David Cameron urged Angela Merkel on Friday to help keep Britain in the EU, amid concerns in senior Tory circles that many hedge fund chiefs will throw their financial muscle behind the "Brexit" campaign.
The UK prime minister entertained the German chancellor at Chequers with a dinner intended to accelerate his EU renegotiation, which is making slow progress in Brussels.
Mr Cameron's allies fear that the longer the talks drag on, the easier it will be for Brexit campaigners to make the political running, partly funded by eurosceptic hedge fund executives.
While several hedge fund managers have been big donors to the Tories, Crispin Odey, a leading hedge fund manager, supports the "Vote Leave" Brexit campaign, launched on Thursday night. "The hedge funds are resolutely anti-EU," said one leader of the pro-EU campaign.
Mr Cameron expects much of corporate Britain to support Britain's continued membership of the EU.
The official campaign for Britain to stay in the EU is bringing in corporate heavy hitters, announcing on Friday night that it will be chaired by the Conservative peer Lord Rose, the man who turned around the fortunes of Marks and Spencer during his spell in charge of the retailer.
The cross-party "In" campaign, to be launched on Monday, features New Labour grandees including Lord Sainsbury, its biggest donor, Lord Mandelson and the public relations chief Roland Rudd.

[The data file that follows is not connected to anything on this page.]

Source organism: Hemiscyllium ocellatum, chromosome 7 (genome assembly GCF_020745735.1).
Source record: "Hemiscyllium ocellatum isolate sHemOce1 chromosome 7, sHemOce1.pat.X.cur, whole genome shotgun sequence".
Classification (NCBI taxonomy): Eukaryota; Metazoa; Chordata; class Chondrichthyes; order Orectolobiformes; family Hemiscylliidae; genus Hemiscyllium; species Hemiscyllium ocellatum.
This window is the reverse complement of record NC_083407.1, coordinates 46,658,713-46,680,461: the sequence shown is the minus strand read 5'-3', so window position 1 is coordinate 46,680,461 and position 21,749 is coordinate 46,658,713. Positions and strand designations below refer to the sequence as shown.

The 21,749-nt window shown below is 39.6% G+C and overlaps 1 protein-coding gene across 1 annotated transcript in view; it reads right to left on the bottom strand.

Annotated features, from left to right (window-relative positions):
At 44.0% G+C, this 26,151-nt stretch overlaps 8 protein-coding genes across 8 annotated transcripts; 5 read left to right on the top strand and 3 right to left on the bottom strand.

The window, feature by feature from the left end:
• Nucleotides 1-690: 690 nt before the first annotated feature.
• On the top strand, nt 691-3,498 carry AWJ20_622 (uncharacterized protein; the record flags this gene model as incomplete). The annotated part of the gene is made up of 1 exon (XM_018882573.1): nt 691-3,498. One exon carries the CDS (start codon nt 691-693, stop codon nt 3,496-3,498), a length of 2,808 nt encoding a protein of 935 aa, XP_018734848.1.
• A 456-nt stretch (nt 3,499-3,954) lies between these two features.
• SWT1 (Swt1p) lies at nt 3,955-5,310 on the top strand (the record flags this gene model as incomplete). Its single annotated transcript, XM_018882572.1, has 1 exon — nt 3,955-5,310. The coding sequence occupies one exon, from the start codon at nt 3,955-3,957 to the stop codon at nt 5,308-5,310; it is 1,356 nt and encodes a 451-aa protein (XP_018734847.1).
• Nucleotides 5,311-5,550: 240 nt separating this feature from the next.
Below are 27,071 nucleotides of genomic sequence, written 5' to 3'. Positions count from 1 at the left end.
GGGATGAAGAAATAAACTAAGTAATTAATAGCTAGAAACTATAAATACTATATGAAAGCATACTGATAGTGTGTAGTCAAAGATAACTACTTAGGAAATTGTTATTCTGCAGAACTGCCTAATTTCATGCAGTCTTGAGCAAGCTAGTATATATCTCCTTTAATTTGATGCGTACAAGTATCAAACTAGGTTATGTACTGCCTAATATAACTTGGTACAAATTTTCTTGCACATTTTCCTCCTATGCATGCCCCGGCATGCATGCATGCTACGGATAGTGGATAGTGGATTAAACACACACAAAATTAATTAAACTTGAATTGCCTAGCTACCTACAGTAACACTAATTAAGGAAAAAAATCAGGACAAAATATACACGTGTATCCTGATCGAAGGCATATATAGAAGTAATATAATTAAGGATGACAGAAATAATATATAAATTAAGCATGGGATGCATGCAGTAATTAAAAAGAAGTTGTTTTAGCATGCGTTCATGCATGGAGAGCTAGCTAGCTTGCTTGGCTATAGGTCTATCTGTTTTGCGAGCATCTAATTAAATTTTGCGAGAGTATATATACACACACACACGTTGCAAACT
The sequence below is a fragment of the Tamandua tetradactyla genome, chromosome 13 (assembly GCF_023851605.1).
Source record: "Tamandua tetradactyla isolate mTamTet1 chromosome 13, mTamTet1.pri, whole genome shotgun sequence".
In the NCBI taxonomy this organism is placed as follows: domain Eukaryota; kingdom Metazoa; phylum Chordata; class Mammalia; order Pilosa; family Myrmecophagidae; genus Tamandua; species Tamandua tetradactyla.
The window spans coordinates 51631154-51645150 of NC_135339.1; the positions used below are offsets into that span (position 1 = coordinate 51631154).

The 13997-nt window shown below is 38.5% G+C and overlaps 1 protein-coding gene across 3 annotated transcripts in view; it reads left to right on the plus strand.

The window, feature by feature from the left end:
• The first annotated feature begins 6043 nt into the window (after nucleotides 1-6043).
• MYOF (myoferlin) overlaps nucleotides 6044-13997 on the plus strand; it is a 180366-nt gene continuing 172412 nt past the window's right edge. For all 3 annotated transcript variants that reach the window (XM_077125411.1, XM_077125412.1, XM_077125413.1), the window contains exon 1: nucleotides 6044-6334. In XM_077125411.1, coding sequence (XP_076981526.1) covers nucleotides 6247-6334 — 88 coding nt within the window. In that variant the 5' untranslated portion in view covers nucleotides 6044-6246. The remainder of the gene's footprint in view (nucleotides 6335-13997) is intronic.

But allies say Mr Cameron will have to deliver a good renegotiation to win over many in London's hedge fund sector.
The sector's hostility partly stems from the battle over a post-financial crisis Brussels directive that brought hedge funds and private equity groups under direct regulation for the first time.
One prominent hedge fund manager said potential donors to the Brexit campaign were not yet decided and that few would voice their views publicly. "There is a division of opinion over the referendum," the manager said.
Sir Michael Hintze, founder of the hedge fund CQS, gave £1.8m to the Tories between 2010 and 2015, making him its fourth biggest donor over the period. Another, Chris Rokos, a former Brevan Howard trader, gave £1m over the same period. Sir Michael has been publicly critical of the effect of the EU's regulation of the hedge fund industry, arguing that it has made it more difficult for hedge funds to raise money in Europe. CQS declined to comment.
More from the Financial Times:
Both sides of the argument can spend unlimited funds until the official campaign begins, three to four months before the in-out referendum; at that point both "designated campaigns" have a spending cap of £7m.
The In camp recognises it needs to step up fundraising to avoid being outspent during the phoney war. "We are confident that hedge funds and many other financial firms will support 'Vote Leave, take control'," said Paul Stephenson, a spokesman for the campaign group.
Amid claims and counter claims, Andrew Tyrie, chairman of the Commons Treasury committee, has announced that his body will investigate the costs and benefits of EU membership.
MPs will take evidence from a range of witnesses, expected to include Mark Carney, the Bank of England governor. It will also examine the "impact of departure".